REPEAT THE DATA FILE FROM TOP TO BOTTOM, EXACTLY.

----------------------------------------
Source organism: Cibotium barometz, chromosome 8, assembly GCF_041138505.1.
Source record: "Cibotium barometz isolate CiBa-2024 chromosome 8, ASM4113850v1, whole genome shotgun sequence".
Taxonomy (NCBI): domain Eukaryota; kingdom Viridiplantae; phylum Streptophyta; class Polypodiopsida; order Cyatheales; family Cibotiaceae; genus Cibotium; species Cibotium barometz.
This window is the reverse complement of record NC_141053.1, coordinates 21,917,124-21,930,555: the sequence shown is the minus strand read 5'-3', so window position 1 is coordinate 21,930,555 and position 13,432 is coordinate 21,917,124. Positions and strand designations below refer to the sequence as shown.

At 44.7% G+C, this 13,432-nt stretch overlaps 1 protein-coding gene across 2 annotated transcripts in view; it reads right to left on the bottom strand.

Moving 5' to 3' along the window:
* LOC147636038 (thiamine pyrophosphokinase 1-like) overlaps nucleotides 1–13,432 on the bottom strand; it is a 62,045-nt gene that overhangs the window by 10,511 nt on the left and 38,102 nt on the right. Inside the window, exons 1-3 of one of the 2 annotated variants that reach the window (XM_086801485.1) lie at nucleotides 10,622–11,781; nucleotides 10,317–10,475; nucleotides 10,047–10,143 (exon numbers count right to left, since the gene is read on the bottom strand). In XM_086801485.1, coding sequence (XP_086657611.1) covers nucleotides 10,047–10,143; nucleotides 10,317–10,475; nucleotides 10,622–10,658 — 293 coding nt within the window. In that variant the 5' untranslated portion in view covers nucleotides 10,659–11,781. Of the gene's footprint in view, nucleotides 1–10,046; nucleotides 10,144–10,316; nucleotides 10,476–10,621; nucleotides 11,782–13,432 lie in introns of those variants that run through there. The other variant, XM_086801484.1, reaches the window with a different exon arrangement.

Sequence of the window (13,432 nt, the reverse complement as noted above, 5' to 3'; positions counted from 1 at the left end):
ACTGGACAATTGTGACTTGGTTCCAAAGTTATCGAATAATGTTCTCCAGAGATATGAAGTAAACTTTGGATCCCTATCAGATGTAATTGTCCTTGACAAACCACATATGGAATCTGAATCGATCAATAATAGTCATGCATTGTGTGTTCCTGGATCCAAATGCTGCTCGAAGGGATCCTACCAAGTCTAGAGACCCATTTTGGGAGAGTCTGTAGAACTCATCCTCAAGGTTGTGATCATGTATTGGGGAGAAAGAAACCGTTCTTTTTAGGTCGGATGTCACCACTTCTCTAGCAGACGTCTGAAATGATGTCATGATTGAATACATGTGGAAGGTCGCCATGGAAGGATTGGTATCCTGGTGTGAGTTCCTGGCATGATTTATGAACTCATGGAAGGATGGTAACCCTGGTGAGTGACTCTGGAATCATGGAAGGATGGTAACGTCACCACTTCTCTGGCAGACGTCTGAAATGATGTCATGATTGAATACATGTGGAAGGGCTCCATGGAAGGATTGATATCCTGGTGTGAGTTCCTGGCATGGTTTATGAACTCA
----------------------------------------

Source organism: Cibotium barometz, chromosome 8, assembly GCF_041138505.1.
Source record: "Cibotium barometz isolate CiBa-2024 chromosome 8, ASM4113850v1, whole genome shotgun sequence".
Taxonomy (NCBI): domain Eukaryota; kingdom Viridiplantae; phylum Streptophyta; class Polypodiopsida; order Cyatheales; family Cibotiaceae; genus Cibotium; species Cibotium barometz.
This window is the reverse complement of record NC_141053.1, coordinates 21,917,124-21,930,555: the sequence shown is the minus strand read 5'-3', so window position 1 is coordinate 21,930,555 and position 13,432 is coordinate 21,917,124. Positions and strand designations below refer to the sequence as shown.

At 44.7% G+C, this 13,432-nt stretch overlaps 1 protein-coding gene across 2 annotated transcripts in view; it reads right to left on the bottom strand.

Moving 5' to 3' along the window:
* LOC147636038 (thiamine pyrophosphokinase 1-like) overlaps nucleotides 1–13,432 on the bottom strand; it is a 62,045-nt gene that overhangs the window by 10,511 nt on the left and 38,102 nt on the right. Inside the window, exons 1-3 of one of the 2 annotated variants that reach the window (XM_086801485.1) lie at nucleotides 10,622–11,781; nucleotides 10,317–10,475; nucleotides 10,047–10,143 (exon numbers count right to left, since the gene is read on the bottom strand). In XM_086801485.1, coding sequence (XP_086657611.1) covers nucleotides 10,047–10,143; nucleotides 10,317–10,475; nucleotides 10,622–10,658 — 293 coding nt within the window. In that variant the 5' untranslated portion in view covers nucleotides 10,659–11,781. Of the gene's footprint in view, nucleotides 1–10,046; nucleotides 10,144–10,316; nucleotides 10,476–10,621; nucleotides 11,782–13,432 lie in introns of those variants that run through there. The other variant, XM_086801484.1, reaches the window with a different exon arrangement.

Sequence of the window (13,432 nt, the reverse complement as noted above, 5' to 3'; positions counted from 1 at the left end):
ACTGGACAATTGTGACTTGGTTCCAAAGTTATCGAATAATGTTCTCCAGAGATATGAAGTAAACTTTGGATCCCTATCAGATGTAATTGTCCTTGACAAACCACATATGGAATCTGAATCGATCAATAATAGTCATGCATTGTGTGTTCCTGGATCCAAATGCTGCTCGAAGGGATCCTACCAAGTCTAGAGACCCATTTTGGGAGAGTCTGTAGAACTCATCCTCAAGGTTGTGATCATGTATTGGGGAGAAAGAAACCGTTCTTTTTAGGTCGGATGTCACCACTTCTCTAGCAGACGTCTGAAATGATGTCATGATTGAATACATGTGGAAGGTCGCCATGGAAGGATTGGTATCCTGGTGTGAGTTCCTGGCATGATTTATGAACTCATGGAAGGATGGTAACCCTGGTGAGTGACTCTGGAATCATGGAAGGATGGTAACGTCACCACTTCTCTGGCAGACGTCTGAAATGATGTCATGATTGAATACATGTGGAAGGGCTCCATGGAAGGATTGATATCCTGGTGTGAGTTCCTGGCATGGTTTATGAACTCA